Today the Opinion of Advocate General Trstenjak in the Pénzügyi Lízing-case has been published. The case is a follow-up to the Pannon-case (2009), dealing with the obligation of the national court to examine on its own motion the unfairness of a term when applying the Unfair Terms Directive (93/13/EEC).
After the ECJ made clear in the Océano-case that national courts are allowed to examine the unfairness of contract terms, Mostaza Claro and Cofidis went a step further, arguing that national courts have the obligation to do so. This was repeated in Pannon, but in that case the ECJ added that the obligation exists ‘where [the national court] has available to it the legal and factual elements necessary for that task’. With this judgment it was still not entirely clear under what circumstances the obligation exists. Advocate General Trstenjak concretizes this in her Opinion in Pénzügyi Lízing.
The Member States’ governments who have submitted their opinions regarding this case to the ECJ express opposition against far-reaching European influence in their civil procedures. They are also somewhat anxious for their courts being required to examine the fairness of contract terms in each and every case brought before them (see paras. 43-54).
Trstenjak makes clear that there is no general obligation for courts to examine the unfairness of terms on their own motion. For cases in which a contract term is possibly unfair, the national court is held to examine the fairness of the term only if, in the words of Pannon, ‘the national court has available to it the legal and factual elements necessary’. Trstenjak makes clear that this is only the case if there are indications for the existence of a possibly unfair term from the arguments of the parties or from other circumstances (para. 107-109). With reference to the principle of party autonomy in the civil procedures of the Member States, Trstenjak stresses that national courts are not required to determine the legal and factual circumstances needed to conduct this examination (para .110-111, with reference to the Van Schijndel-case).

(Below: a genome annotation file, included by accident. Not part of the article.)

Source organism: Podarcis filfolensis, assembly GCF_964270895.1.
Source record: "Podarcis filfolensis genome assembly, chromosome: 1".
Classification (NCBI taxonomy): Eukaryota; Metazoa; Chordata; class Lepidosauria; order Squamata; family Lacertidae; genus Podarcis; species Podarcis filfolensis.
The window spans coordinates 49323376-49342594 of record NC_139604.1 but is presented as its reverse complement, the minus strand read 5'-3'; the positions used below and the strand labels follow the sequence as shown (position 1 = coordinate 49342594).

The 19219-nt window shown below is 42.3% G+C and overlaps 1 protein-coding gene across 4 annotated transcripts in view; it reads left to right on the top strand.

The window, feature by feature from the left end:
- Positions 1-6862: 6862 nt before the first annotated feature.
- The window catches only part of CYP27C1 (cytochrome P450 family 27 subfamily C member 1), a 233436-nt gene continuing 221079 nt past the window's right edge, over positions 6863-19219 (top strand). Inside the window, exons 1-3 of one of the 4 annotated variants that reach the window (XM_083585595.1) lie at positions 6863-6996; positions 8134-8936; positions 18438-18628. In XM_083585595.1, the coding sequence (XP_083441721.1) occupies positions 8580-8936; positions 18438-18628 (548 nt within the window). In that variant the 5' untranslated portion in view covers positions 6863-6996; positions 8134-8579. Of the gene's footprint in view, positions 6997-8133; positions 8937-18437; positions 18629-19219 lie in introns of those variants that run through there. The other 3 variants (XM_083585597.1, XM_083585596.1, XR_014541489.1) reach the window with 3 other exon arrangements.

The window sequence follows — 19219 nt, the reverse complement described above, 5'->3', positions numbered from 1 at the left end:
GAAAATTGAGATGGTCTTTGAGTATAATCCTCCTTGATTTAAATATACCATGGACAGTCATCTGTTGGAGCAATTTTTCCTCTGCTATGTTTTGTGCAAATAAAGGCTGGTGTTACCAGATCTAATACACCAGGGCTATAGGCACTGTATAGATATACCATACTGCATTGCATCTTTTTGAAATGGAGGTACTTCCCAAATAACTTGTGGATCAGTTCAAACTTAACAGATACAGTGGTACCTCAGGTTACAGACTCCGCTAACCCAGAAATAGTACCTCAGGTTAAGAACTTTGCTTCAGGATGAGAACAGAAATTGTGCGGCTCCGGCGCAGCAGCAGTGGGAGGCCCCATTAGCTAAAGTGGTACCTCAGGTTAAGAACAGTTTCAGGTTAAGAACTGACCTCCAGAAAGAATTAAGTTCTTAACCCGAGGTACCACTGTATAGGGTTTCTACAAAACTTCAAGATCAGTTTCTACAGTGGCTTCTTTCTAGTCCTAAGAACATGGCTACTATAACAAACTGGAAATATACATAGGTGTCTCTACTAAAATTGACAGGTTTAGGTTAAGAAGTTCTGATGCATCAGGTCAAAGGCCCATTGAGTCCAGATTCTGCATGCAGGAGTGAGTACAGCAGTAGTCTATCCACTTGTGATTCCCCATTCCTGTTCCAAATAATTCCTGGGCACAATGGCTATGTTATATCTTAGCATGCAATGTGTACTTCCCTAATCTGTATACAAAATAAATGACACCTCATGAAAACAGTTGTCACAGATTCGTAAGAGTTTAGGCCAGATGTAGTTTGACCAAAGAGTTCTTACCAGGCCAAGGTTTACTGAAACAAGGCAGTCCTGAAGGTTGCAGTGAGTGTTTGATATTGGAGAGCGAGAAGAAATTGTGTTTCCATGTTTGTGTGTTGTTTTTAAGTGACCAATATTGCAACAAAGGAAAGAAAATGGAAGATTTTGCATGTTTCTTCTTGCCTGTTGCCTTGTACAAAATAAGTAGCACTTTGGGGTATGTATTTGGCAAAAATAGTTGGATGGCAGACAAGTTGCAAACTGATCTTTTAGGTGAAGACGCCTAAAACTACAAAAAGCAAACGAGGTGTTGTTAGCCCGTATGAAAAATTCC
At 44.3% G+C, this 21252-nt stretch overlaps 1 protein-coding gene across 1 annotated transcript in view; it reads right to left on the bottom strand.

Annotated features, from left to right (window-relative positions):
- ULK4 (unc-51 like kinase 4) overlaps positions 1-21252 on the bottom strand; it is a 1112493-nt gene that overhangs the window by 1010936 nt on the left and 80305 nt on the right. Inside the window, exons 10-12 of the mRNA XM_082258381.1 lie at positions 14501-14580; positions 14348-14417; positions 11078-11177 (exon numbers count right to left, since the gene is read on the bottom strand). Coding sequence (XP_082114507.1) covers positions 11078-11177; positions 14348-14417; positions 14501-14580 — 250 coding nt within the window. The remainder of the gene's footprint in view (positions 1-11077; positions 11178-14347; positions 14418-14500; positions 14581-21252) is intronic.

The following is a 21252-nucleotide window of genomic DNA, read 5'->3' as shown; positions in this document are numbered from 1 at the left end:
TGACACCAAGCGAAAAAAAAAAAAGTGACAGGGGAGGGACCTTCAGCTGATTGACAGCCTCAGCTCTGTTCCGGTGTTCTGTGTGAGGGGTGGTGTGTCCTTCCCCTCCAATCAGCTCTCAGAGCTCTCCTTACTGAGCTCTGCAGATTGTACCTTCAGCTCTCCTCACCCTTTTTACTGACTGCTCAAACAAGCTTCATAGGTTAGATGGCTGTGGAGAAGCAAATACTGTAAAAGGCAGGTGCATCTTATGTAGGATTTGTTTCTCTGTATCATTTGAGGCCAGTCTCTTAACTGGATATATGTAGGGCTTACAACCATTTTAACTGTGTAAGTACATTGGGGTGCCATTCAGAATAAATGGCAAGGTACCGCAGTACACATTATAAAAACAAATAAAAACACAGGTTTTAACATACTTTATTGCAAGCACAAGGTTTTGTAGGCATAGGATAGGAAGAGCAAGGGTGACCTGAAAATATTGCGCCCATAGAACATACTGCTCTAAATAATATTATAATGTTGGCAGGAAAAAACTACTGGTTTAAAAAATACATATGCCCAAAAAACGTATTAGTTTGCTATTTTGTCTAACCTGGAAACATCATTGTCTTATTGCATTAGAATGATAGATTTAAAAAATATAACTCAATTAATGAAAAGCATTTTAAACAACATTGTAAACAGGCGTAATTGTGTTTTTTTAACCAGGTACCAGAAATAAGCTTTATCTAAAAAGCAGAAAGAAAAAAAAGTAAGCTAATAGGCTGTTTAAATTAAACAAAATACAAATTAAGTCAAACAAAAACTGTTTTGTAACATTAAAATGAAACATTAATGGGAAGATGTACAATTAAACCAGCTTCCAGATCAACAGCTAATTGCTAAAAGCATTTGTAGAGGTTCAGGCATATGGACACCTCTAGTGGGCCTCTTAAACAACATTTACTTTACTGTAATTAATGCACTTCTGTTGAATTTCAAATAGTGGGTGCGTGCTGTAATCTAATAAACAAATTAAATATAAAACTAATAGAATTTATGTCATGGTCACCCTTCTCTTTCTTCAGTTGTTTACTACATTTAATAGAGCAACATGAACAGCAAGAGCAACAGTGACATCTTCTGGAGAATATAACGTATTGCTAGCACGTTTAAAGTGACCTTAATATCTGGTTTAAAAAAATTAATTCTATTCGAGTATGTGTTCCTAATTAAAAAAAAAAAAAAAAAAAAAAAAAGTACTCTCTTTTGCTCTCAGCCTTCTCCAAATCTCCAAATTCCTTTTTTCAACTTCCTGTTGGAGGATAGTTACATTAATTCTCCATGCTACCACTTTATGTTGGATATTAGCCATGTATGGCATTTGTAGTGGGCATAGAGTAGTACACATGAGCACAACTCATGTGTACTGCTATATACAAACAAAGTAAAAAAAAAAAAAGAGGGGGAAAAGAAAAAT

Trstenjak concludes that the national court, if confronted with a possibly unfair term, is not held to start an investigation on its own motion in order to determine the relevant factual and legal circumstances, if national procedural law only allows such an investigation if ordered by one of the parties, and if none of the parties did.
In this sense, the Opinion is a recognition of party autonomy and of the governments who fear that the courts will not be able to deal with the workload as a consequence of the obligation to examine contract terms on their own motion.
However, the degree to which national courts have to examine contract terms on their own motion is to an important extent decided by another question, i.e. what should be understood as ‘legal and factual elements necessary’. Advocate General Trstenjak does address this question along the way. While arguing that a far-reaching duty for national courts to determine the legal and factual circumstances is not necessary, she argues that national courts will often already have the ‘legal and factual elements necessary’, because they will usually have received a copy of the contract (para. 113). Hence, there is still a general obligation for the courts to examine the fairness of terms on their own motion if they have the information needed to do so (e.g. based on parties’ arguments or on the contract). But the obligation does not extend to determining the legal and factual circumstances needed for the examination.
Click here for the full Opinion (not yet available in English).